This is a national emergency and it’s long past time we treat it as such.

If the creature currently squatting in the White House steals another election because the Democrats won’t give us a viable alternative, then we as a nation get what we deserve. I will not accept any blame. I played along once and the DNC rigged the primaries to get their flawed candidate on the ballot. I dutifully voted for her.

I bought into your “anything is better than that clown” line in 2016. Now, considering that the definition of insanity is trying the same thing again and again and expecting a different outcome, I would say anyone who falls for that again is the fool, not those of us who refuse to do so.

Some 70 percent of voters want this. Even 52 percent of Republicans are on board. This is not an unreasonable demand and I will not back down again. You will fix this, Democrats, or you will go down with the Republicans and it won’t be pretty.

I have had to live these last 11 years without my precious son. I miss him every moment of every day and the pain I feel constantly won’t let up until I join him.

There are a half million people who have landed in this boat with me since my son died. It’s time for action.

 

 

 

 

 

‘Profit before people’ is fascism, and fascism killed my son

Me and Mike on his wedding day.

Eleven years ago today, I brought my son home to die.

I can’t describe to you how that feels. Unless you have lived it, you can’t even begin to know.

It was the end of hope, if you can imagine that.

Early that morning, my son and I sat in his living room. I had a cup of coffee, he had finished his. He looked so thin, so frail, but I still hoped we might have a few months, a road trip to the Northeast, just a little time.

“I’m ready for this to be over, Mom,” he said.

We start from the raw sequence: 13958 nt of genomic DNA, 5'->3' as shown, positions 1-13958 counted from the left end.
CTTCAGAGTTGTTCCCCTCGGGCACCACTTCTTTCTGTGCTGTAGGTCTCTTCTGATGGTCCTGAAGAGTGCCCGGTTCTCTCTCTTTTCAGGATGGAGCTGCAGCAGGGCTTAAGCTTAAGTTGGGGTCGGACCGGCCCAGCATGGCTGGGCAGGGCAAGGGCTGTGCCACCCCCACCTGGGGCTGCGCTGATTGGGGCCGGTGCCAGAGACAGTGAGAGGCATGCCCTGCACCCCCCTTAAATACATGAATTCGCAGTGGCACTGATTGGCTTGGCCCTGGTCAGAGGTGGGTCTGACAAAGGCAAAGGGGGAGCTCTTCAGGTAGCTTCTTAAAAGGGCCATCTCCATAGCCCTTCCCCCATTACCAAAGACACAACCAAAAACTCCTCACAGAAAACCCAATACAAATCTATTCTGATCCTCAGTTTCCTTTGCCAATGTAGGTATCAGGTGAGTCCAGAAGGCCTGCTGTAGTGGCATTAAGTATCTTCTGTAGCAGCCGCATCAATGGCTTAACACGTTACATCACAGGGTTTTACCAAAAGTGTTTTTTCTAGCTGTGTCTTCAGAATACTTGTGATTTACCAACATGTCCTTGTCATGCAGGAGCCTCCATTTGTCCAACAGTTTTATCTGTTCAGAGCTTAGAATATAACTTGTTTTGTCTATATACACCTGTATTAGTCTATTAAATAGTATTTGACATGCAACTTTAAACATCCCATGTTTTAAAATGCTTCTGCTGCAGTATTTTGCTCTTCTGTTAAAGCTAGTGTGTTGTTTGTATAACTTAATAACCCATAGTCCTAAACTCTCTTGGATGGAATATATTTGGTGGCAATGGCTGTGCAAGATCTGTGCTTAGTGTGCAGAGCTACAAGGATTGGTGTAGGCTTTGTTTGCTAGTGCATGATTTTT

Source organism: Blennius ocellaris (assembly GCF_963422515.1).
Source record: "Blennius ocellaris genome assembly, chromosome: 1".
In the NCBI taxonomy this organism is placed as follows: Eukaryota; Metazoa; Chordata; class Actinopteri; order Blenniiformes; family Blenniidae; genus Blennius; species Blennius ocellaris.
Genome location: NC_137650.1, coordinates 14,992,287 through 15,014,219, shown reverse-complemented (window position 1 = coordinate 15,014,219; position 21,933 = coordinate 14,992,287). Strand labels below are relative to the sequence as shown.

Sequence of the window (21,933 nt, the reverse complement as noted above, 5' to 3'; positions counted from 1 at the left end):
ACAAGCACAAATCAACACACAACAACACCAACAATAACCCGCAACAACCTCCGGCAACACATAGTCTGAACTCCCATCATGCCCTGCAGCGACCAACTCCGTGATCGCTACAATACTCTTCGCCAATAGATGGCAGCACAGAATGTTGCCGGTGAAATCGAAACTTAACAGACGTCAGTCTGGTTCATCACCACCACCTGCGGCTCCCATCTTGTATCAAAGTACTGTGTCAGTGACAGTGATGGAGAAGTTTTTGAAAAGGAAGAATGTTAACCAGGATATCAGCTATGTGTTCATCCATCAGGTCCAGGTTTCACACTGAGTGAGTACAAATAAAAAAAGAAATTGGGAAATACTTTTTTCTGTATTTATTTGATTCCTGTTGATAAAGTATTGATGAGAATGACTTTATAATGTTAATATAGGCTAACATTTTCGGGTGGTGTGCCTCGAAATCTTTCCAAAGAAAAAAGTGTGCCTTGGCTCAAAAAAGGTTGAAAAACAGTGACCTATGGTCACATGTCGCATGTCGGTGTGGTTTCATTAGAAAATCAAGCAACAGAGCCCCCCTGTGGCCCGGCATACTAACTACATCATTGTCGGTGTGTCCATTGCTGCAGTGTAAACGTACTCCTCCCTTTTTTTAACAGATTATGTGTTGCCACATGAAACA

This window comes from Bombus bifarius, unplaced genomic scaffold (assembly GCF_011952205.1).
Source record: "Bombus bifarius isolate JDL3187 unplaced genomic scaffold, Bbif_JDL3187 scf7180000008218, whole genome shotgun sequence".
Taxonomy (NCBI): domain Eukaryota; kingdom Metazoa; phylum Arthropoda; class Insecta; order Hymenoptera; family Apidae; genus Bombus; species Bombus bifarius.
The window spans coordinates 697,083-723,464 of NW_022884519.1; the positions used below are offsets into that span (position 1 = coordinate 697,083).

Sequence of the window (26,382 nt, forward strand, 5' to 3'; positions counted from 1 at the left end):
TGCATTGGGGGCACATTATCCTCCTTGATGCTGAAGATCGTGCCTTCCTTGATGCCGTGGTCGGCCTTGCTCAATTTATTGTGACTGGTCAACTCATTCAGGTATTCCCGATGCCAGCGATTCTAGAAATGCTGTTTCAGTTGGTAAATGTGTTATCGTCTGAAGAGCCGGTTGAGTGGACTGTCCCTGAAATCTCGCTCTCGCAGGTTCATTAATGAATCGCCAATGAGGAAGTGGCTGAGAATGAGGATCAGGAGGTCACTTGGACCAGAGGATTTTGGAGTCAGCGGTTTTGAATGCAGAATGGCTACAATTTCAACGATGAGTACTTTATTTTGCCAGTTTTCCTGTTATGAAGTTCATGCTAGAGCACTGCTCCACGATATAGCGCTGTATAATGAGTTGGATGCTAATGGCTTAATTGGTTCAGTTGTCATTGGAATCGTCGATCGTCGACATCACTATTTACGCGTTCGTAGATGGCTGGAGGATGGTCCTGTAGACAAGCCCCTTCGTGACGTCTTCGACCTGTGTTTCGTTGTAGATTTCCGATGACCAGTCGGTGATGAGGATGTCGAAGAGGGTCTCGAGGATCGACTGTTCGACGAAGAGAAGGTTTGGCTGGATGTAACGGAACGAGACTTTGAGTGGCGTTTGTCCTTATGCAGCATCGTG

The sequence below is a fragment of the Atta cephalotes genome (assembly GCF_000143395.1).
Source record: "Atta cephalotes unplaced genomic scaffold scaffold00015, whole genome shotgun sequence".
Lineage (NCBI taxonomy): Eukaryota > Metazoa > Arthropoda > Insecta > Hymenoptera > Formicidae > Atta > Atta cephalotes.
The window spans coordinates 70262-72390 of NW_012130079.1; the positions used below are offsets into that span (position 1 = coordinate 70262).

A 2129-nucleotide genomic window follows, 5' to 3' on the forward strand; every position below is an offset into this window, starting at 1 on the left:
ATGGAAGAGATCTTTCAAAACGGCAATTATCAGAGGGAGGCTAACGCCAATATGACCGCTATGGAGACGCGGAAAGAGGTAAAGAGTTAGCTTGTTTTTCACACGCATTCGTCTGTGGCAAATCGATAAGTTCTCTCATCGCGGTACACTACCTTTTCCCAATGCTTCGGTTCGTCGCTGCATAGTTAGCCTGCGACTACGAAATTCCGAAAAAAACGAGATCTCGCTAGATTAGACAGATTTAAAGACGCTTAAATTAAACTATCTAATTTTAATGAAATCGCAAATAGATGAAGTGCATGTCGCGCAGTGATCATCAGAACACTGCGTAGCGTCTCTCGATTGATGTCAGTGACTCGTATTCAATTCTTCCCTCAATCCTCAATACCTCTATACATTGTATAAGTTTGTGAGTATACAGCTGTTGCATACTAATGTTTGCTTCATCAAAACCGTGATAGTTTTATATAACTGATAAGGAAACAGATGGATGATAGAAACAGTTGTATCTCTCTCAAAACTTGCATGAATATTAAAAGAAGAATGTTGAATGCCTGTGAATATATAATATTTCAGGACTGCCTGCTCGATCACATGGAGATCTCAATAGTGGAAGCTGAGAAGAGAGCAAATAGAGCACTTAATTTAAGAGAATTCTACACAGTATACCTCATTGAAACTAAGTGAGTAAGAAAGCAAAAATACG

He had fought like hell for three years — the first year of that fight devoted to having someone who could help him take notice of his plight. In Savannah, at Memorial Health System, he had been ignored — at one time, spending 11 days in a hospital room not being seen by a single doctor because they had written him off as not profitable enough to deserve to live. They even neglected to treat a life-threatening infection that developed in his surgical wound.

We had gotten him a consultation with Dr. Herb Hurwitz at Duke University Medical Center, and Hurwitz had adopted him. Hurwitz and his team fought like hell for my son, but it was too late already by the time we got to them.

Two weeks ago, Mike had been told he needed to gain two pounds. I had gone to the Duke Chapel that afternoon to beg for those two pounds. I just wanted more time. I wasn’t ready to let go of hope. In hindsight, I wasn’t ever going to be ready to let go of him.

We got to the clinic and Mike slipped off his leather coat and stepped on the scale. He had lost a pound. This was it. It was over.

I’ll never forget the look on his face when he said, “I tried!” If only I could forget that moment. If only I could erase the image.

Dr. Hurwitz’s eyes filled with tears as he said, “You’re a good person, Mike. You don’t deserve what’s happening to you.”

I have since found that most Republicans are cautious with their sympathy. They want to know whether he was working when he got sick, as though unemployment deserves the death penalty.

When I call them out on it, they insist, “some people just want a handout.”

First of all, nobody “just wants a handout.” People want the dignity of access to lifesaving care.

Secondly, health care is not ever a handout. It is a basic human right, and we have a word for people who would deny others a basic human right that they, themselves, have. We call them fascists.

If you think my son deserved to die because insurance companies wouldn’t cover him and doctors at Memorial Health System in Savannah, Ga., wouldn’t care for him, you are a fascist in my book. “Profit before people” is about the shortest accurate definition of fascism there is.

I think that moment when we realized there was nothing more we could do was when I became convinced that my heart would stop when his did. I couldn’t picture life without him, so I would go with him.